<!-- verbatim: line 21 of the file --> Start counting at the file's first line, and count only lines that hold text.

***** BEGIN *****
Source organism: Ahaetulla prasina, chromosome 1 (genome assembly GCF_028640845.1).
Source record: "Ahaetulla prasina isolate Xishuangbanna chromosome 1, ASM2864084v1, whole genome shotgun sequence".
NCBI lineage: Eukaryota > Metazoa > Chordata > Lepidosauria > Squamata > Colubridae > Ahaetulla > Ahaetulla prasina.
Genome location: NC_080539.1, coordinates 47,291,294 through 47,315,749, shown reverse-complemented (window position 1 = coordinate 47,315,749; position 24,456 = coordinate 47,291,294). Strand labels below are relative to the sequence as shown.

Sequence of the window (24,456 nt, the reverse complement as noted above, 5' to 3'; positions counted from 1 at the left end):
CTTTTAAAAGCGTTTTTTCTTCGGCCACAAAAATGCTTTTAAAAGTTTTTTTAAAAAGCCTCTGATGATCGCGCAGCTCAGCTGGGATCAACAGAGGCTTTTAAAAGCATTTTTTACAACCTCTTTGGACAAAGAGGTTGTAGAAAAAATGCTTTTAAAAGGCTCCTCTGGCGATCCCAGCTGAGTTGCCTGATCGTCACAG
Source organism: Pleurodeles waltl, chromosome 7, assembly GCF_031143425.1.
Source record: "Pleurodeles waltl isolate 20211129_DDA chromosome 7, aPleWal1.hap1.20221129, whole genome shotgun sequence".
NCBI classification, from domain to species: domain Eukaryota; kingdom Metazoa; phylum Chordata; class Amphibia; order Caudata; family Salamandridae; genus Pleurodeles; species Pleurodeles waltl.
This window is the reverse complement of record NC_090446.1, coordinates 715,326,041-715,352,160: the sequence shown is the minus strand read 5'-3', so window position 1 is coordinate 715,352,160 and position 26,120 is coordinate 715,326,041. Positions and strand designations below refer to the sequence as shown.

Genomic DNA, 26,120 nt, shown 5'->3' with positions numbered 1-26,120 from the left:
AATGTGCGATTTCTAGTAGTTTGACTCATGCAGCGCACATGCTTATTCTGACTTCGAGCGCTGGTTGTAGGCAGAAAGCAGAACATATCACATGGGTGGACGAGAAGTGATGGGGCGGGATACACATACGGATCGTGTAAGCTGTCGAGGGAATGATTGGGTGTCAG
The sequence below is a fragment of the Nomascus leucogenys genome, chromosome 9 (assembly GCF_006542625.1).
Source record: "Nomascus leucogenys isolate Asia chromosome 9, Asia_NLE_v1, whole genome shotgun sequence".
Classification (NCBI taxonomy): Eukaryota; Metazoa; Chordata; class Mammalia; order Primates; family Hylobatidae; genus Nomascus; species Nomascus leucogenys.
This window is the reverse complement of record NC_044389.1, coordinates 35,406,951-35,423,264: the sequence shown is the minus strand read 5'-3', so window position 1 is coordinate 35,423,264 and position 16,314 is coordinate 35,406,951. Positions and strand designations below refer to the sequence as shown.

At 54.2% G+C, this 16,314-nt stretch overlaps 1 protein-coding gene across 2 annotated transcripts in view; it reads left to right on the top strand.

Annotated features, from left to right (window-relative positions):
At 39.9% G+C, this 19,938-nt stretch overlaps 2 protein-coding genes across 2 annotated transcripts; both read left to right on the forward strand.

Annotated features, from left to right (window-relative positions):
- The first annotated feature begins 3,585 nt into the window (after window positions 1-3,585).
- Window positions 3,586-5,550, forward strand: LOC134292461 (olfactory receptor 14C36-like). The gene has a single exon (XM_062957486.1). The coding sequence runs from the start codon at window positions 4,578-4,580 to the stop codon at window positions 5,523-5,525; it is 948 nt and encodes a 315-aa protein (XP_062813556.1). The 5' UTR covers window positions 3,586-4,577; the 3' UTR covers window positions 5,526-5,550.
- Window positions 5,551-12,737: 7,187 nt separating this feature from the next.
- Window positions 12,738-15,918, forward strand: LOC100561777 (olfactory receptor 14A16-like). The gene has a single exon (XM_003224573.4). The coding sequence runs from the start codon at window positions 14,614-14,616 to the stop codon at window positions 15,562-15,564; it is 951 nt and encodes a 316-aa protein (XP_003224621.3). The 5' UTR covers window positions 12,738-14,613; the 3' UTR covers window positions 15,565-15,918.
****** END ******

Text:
- The first annotated feature begins 3,585 nt into the window (after window positions 1-3,585).